Moore
v.
Travelers

United States Court of Appeals, Eleventh CircuitMar 26, 2009
321 Fed. Appx. 911 (11th Cir. 2009)

No. 08-15842 Non-Argument Calendar.

March 26, 2009.

Benjamin Thomas Larkin, Donald W. Stewart, P.C., Bessemer, AL, for Plaintiff-Appellant.

Wystan M. Ackerman, Stephen E. Goldman, Robinson Cole, LLP, Hartford, CT, H. Michael Bagley, Karen Kirkpatrick Karabinos, Drew, Eckl Farnham, Atlanta, GA, for Defendants-Appellees.

Appeal from the United States District Court for the Northern District of Georgia. D.C. Docket No. 08-01121-CV-BBM-1.

Before BLACK, BARKETT, and HILL, Circuit Judges.


Appellant Alex Moore, Jr. filed this class action against appellees, The Travelers Companies, Inc. and The Automobile Insurance Company of Hartford, Connecticut (AICOH), alleging breach of contract. Moore owned a home in Alabama which was covered by an AICOH homeowners policy. The property was damaged by Hurricane Katrina in 2005.

The Travelers Companies, Inc. has filed its own motion to dismiss, arguing that it is not properly before the court. The parties have agreed to stay the briefing of that motion pending resolution of the issue presented here.

In adjusting his claim, Moore claims that AICOH breached his contract as the insurance payment issued to him for the "actual cash value" of his damages did not include an additional allowance for twenty percent in general contractor costs. In response, AICOH filed a motion to dismiss, or, in the alternative, stay this litigation and compel appraisal, thereby seeking to enforce the appraisal provision of the insurance policy. It claims that the appraisal provision of the policy precludes Moore's suit, as complying with the appraisal provision is a condition precedent to filing suit.

The policy states that "[a]ctual cash value is calculated as the amount it would cost to repair or replace covered property, at the time of loss or damage, with material of like kind and quality, subject to a deduction for deterioration, depreciation and obsolescence."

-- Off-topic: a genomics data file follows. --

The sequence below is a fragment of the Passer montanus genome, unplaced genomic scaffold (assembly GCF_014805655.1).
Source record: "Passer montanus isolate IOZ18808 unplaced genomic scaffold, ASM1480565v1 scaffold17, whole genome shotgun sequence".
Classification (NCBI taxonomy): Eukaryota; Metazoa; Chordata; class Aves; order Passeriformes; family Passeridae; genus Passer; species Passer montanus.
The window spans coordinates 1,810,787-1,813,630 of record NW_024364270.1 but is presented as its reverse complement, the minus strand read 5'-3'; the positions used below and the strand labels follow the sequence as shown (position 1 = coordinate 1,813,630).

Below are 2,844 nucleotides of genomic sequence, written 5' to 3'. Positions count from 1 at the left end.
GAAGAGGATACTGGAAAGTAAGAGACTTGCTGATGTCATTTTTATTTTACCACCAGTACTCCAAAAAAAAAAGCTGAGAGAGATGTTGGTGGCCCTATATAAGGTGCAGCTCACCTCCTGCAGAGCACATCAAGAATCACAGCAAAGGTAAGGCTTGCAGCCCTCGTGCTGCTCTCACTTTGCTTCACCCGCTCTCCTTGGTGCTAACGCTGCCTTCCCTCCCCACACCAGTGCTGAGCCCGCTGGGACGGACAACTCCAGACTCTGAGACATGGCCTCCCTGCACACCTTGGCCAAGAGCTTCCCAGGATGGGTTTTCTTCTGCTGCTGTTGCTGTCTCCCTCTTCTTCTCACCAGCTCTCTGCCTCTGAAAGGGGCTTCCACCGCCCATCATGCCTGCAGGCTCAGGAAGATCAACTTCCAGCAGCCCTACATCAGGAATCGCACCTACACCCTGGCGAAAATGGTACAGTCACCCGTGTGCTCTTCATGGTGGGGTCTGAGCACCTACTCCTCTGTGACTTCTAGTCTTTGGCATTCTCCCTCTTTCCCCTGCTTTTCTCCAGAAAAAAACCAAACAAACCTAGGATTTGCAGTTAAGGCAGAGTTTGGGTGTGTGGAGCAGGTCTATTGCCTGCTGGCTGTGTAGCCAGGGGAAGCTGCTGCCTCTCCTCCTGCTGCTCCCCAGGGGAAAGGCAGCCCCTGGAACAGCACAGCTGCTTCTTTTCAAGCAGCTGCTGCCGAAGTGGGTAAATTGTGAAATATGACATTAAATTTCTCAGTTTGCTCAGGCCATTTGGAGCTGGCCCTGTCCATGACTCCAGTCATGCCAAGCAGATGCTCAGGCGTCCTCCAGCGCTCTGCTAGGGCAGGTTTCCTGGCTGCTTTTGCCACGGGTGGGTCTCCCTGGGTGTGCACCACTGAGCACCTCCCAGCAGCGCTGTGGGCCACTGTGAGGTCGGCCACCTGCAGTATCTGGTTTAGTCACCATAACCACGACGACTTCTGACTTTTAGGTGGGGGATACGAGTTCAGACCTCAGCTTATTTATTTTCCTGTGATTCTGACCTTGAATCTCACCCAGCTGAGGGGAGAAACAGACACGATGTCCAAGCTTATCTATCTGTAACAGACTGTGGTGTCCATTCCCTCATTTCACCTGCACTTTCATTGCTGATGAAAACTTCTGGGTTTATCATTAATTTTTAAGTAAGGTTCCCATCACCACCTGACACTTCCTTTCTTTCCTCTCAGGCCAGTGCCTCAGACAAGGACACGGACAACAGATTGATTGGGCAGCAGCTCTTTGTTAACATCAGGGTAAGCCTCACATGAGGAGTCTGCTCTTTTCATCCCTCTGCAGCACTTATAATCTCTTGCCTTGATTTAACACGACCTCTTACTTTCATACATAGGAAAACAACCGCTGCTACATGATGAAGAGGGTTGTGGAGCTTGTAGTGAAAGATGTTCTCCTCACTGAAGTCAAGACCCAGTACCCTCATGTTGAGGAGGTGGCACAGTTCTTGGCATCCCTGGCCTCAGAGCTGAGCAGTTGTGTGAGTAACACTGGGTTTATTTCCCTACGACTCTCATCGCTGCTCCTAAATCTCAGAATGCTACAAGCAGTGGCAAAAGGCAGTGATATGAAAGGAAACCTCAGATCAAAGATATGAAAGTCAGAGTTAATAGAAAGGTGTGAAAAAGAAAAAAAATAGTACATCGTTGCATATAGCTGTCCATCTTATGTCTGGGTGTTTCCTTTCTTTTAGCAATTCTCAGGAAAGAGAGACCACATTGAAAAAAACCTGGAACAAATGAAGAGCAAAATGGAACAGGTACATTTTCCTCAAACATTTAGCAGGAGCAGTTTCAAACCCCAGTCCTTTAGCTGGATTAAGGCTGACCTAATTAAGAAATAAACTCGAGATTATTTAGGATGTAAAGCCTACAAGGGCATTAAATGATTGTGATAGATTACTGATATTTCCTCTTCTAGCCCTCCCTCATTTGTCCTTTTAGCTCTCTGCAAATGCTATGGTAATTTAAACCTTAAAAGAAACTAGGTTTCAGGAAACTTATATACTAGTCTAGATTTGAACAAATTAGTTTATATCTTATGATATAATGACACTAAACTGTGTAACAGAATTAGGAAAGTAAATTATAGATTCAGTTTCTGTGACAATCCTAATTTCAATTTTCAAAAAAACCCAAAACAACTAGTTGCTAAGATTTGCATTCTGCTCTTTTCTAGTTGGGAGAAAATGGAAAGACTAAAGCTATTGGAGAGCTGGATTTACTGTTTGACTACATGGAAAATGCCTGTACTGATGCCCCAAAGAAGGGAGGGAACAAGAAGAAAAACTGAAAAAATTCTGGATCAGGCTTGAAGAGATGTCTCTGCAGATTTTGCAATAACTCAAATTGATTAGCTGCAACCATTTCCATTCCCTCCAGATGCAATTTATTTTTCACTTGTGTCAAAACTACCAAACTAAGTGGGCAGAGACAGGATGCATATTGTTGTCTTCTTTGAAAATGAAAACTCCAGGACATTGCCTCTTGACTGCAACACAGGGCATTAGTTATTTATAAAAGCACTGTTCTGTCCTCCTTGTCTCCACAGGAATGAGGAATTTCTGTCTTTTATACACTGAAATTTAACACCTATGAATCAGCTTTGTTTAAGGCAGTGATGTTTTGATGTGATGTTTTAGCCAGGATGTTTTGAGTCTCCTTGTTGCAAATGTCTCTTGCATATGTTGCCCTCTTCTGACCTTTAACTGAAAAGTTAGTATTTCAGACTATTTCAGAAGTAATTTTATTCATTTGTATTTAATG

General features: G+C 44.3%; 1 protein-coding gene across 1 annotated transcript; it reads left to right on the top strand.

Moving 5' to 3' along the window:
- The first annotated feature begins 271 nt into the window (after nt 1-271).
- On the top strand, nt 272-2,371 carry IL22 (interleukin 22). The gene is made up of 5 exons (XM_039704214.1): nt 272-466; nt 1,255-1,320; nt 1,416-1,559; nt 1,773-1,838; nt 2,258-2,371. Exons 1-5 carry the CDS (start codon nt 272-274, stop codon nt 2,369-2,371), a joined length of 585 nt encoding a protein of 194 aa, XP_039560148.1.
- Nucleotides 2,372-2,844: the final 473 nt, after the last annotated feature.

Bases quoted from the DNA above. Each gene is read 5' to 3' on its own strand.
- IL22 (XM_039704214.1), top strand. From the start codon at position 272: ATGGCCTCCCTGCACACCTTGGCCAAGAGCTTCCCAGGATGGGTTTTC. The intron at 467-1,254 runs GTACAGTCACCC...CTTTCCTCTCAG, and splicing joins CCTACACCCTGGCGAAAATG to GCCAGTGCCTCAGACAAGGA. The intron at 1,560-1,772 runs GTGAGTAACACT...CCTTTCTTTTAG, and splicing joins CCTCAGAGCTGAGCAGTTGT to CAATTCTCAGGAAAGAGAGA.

The appraisal provision of the policy reads: If you and we fail to agree on the amount of loss, either one can demand that the amount of loss be set by appraisal. If either makes a written demand for appraisal, each shall select a competent, independent appraiser and notify the other of the appraiser's identity within twenty days of receipt of the written demand. The two appraisers shall then select a competent, impartial umpire. If the two appraisers are unable to agree upon an umpire within fifteen days, you or we can ask a judge of a court of record in the state where the residence premises is located to select an umpire. The appraisers shall then set the amount of loss. If the appraisers submit a written report of an agreement to us, the amount agreed upon shall be the amount of the losses. If the appraisers fail to agree within a reasonable time, they shall submit their differences to the umpire. Written agreement signed by any two of these three shall set the amount of the loss. Each appraiser shall be paid by the party selecting that appraiser. Other expenses of the appraisal and the compensation of the umpire shall be paid equally by you and us.

The policy determines that coverage is decided by a court of law. The policy determines that the value of damages is decided by appraisal. See note 3 supra.

Moore claims that his suit is not a dispute as to the amount of loss or valuation, but a dispute as to coverage. Therefore, he is not obligated to comply with the appraisal provision of the homeowners policy, so it is not a condition precedent.

We have studied the entire record in this case, the briefs, and the arguments of counsel contained therein. There is no question that the policy covers damage done by Hurricane Katrina to Moore's home. There is no question that the dispute here is a fight about the dollar amount of the loss. The amount of that loss may or may not include costs of brick, mortar, timber, and, perhaps "general contractor costs."

Moore's request for twenty percent general contractor costs in the calculation of actual cash value is a request for an increase in the determination of the loss. It does not relate to coverage in addition to the loss.

Therefore, under the terms of the homeowners policy, Moore must first comply with the appraisal provision to determine his amount of loss. He is contractually bound to do so. At that time, he may or may not establish that "twenty percent general contractor costs" be included in the "actual cash value" of his damages.

As no appraisal has as yet taken place to resolve this matter, Moore's complaint fails to state a claim upon which relief can be granted. The judgment of the district court is

AFFIRMED.